The first two locks appear to be in the gift of the EU and Ireland. Hence the UK could be forced to use the third lock, of maintaining full regulatory alignment for the UK as a whole, albeit in reference to Irish cross-border activities. The UK does not need such alignment in order to export to the EU as long as individual firms meet EU standards in their sales into Europe. Alignment does make it easier for EU firms to export into the UK, and in this sense, is more important for the EU than for the UK. Some Irish border alignment could be managed with or without an FTA or UK-wide regulatory alignment. Northern Ireland’s food producers need to meet EU regulatory standards to export into the EU, and currently do so. They would no doubt plan to continue to meet these in future. The problem arises with firms in GB that could use an open north-south border in Ireland to route non-compliant goods through Northern Ireland and into the EU. As far a live animals and fresh meat are concerned checks at NI ports might be unexceptional, despite DUP wishes to avoid a border between NI and GB. The problem comes for everything else.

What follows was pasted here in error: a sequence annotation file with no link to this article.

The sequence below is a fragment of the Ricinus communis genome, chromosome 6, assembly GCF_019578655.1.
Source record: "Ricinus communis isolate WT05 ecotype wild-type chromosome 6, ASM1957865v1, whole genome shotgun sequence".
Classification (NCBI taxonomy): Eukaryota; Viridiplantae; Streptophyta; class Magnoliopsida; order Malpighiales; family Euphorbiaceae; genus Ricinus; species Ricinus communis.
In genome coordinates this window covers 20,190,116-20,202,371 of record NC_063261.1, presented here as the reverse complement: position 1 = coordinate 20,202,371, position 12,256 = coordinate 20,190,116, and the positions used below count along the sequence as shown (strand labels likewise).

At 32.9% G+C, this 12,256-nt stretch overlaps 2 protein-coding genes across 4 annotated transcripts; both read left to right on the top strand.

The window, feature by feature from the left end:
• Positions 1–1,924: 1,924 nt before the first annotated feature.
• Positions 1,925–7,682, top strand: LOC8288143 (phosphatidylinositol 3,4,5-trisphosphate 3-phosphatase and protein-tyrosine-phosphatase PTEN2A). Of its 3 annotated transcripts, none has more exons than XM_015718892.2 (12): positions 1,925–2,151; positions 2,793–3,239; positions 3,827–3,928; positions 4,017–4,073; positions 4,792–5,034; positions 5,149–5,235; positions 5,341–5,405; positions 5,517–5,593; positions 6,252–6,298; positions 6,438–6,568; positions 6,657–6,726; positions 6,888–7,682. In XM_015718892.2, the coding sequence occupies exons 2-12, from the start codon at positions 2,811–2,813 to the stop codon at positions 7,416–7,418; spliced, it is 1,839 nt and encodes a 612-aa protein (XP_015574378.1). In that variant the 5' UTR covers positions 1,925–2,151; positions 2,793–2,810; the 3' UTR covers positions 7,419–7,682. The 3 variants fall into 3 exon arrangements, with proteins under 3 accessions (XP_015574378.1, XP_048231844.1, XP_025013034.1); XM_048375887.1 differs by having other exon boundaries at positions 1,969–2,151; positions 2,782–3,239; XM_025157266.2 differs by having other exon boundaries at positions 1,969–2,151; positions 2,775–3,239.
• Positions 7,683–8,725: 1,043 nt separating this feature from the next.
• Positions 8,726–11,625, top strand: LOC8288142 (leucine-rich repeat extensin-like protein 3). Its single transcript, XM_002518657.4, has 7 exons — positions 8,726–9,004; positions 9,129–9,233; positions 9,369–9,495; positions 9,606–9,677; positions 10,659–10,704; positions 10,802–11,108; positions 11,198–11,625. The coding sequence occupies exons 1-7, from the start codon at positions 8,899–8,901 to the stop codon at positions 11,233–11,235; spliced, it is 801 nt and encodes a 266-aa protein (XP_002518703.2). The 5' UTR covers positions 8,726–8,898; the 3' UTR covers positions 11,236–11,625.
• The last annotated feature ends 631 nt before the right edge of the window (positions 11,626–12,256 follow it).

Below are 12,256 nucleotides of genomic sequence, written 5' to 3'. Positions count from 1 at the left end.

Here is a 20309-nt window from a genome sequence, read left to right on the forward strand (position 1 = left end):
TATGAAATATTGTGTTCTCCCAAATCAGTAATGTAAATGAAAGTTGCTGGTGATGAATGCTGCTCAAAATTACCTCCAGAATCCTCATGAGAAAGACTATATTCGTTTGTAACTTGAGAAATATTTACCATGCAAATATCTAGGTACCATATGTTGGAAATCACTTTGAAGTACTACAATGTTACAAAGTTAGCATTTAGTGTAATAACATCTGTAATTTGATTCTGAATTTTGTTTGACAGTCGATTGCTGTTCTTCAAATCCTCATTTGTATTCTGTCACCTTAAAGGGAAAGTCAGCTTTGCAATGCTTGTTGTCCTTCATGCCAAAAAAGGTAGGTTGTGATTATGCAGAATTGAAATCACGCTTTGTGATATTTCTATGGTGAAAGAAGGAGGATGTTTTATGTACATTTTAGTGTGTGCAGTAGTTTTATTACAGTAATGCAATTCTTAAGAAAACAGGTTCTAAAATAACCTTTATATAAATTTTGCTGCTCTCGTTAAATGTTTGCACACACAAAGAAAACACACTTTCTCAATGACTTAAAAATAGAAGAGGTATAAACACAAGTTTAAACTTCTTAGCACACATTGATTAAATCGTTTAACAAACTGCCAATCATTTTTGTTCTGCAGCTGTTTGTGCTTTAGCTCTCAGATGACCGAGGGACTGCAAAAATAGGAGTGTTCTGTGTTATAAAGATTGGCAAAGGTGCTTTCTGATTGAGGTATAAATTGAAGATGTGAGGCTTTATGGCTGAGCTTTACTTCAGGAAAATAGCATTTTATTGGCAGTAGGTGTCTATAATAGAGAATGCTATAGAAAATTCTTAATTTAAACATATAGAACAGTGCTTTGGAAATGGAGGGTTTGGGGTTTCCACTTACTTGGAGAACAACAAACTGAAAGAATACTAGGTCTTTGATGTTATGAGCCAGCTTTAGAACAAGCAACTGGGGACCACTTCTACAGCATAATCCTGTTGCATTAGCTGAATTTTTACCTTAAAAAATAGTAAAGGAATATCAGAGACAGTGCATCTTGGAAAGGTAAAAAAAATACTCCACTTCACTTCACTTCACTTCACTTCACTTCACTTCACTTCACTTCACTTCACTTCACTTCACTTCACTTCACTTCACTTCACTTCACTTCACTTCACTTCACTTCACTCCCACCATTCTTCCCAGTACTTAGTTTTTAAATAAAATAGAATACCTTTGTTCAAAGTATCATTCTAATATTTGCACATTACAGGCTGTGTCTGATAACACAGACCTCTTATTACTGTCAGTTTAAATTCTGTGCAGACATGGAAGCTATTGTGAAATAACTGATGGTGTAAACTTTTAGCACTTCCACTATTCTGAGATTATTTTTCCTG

The EU could hardly tolerate such an obvious loophole in its commercial border defences, and pressure would come on Northern Ireland to agree the necessary checks at its border with GB if regulatory alignment is not UK-wide. The revised paper says in paragraph 50 that border controls between NI and GB must be agreed by the NI Assembly and Executive (which currently do not exist). This gives the DUP an important measure of control, but the EU may use sanctions to enforce compliance. The DUP did gain some protection from the addition of the statement that the UK ‘will continue to ensure the same unfettered access for Northern Ireland businesses to the whole of the UK internal market’, but this creates a potential breach in the UK’s customs defences if there are no controls at the border between Northern Ireland and the Republic. Again both a free trade agreement and UK-wide regulatory alignment would be needed to avoid this.